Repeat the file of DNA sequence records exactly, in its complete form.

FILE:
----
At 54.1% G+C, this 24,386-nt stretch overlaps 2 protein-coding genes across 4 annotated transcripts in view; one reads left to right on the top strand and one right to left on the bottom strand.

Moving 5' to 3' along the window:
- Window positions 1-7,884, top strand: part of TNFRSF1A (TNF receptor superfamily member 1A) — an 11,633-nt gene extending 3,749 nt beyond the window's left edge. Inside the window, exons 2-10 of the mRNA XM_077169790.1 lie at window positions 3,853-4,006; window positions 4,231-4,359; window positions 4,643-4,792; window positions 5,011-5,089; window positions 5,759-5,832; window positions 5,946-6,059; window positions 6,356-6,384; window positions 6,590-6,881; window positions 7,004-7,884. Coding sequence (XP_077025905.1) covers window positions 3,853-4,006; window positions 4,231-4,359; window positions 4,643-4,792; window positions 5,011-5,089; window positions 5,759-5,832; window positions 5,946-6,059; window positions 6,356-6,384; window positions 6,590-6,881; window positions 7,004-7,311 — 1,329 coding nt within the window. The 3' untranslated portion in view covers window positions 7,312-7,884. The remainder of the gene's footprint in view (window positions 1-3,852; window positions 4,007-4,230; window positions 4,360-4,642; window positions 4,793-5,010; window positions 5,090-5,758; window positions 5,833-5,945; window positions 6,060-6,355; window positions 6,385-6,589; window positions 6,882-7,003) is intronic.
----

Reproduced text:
At 54.1% G+C, this 24,386-nt stretch overlaps 2 protein-coding genes across 4 annotated transcripts in view; one reads left to right on the top strand and one right to left on the bottom strand.

Moving 5' to 3' along the window:
- Window positions 1-7,884, top strand: part of TNFRSF1A (TNF receptor superfamily member 1A) — an 11,633-nt gene extending 3,749 nt beyond the window's left edge. Inside the window, exons 2-10 of the mRNA XM_077169790.1 lie at window positions 3,853-4,006; window positions 4,231-4,359; window positions 4,643-4,792; window positions 5,011-5,089; window positions 5,759-5,832; window positions 5,946-6,059; window positions 6,356-6,384; window positions 6,590-6,881; window positions 7,004-7,884. Coding sequence (XP_077025905.1) covers window positions 3,853-4,006; window positions 4,231-4,359; window positions 4,643-4,792; window positions 5,011-5,089; window positions 5,759-5,832; window positions 5,946-6,059; window positions 6,356-6,384; window positions 6,590-6,881; window positions 7,004-7,311 — 1,329 coding nt within the window. The 3' untranslated portion in view covers window positions 7,312-7,884. The remainder of the gene's footprint in view (window positions 1-3,852; window positions 4,007-4,230; window positions 4,360-4,642; window positions 4,793-5,010; window positions 5,090-5,758; window positions 5,833-5,945; window positions 6,060-6,355; window positions 6,385-6,589; window positions 6,882-7,003) is intronic.